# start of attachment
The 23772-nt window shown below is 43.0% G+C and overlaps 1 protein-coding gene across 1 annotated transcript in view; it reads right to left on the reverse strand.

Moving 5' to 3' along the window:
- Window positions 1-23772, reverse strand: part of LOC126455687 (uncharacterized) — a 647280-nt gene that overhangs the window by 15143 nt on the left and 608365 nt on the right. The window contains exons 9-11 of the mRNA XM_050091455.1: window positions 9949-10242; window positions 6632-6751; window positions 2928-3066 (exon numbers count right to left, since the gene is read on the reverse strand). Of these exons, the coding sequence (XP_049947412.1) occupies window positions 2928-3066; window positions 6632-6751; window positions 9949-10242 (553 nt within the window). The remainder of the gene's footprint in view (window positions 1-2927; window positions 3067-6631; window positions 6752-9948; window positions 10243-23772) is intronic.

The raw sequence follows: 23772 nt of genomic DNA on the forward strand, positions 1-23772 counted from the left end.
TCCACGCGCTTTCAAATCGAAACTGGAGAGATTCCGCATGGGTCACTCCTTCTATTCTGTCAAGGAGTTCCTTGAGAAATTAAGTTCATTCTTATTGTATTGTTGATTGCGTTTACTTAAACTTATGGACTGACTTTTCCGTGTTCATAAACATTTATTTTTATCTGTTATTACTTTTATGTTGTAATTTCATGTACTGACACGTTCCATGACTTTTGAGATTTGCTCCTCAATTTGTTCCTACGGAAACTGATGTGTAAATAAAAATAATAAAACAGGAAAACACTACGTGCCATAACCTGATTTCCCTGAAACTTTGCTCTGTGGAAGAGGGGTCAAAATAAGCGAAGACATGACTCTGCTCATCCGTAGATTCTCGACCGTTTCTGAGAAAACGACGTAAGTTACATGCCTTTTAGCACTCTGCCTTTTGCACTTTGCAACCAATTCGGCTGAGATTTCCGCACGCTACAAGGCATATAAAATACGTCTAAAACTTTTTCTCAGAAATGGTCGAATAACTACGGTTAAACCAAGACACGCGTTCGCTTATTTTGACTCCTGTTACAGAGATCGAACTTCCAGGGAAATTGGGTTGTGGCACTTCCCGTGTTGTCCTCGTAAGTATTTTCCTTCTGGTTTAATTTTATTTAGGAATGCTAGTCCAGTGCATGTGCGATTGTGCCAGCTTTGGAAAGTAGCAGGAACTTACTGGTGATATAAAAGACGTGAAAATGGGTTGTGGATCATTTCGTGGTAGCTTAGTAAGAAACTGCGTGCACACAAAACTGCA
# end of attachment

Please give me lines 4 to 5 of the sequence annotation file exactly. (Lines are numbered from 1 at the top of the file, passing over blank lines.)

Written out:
The raw sequence follows: 23772 nt of genomic DNA on the forward strand, positions 1-23772 counted from the left end.
TCCACGCGCTTTCAAATCGAAACTGGAGAGATTCCGCATGGGTCACTCCTTCTATTCTGTCAAGGAGTTCCTTGAGAAATTAAGTTCATTCTTATTGTATTGTTGATTGCGTTTACTTAAACTTATGGACTGACTTTTCCGTGTTCATAAACATTTATTTTTATCTGTTATTACTTTTATGTTGTAATTTCATGTACTGACACGTTCCATGACTTTTGAGATTTGCTCCTCAATTTGTTCCTACGGAAACTGATGTGTAAATAAAAATAATAAAACAGGAAAACACTACGTGCCATAACCTGATTTCCCTGAAACTTTGCTCTGTGGAAGAGGGGTCAAAATAAGCGAAGACATGACTCTGCTCATCCGTAGATTCTCGACCGTTTCTGAGAAAACGACGTAAGTTACATGCCTTTTAGCACTCTGCCTTTTGCACTTTGCAACCAATTCGGCTGAGATTTCCGCACGCTACAAGGCATATAAAATACGTCTAAAACTTTTTCTCAGAAATGGTCGAATAACTACGGTTAAACCAAGACACGCGTTCGCTTATTTTGACTCCTGTTACAGAGATCGAACTTCCAGGGAAATTGGGTTGTGGCACTTCCCGTGTTGTCCTCGTAAGTATTTTCCTTCTGGTTTAATTTTATTTAGGAATGCTAGTCCAGTGCATGTGCGATTGTGCCAGCTTTGGAAAGTAGCAGGAACTTACTGGTGATATAAAAGACGTGAAAATGGGTTGTGGATCATTTCGTGGTAGCTTAGTAAGAAACTGCGTGCACACAAAACTGCA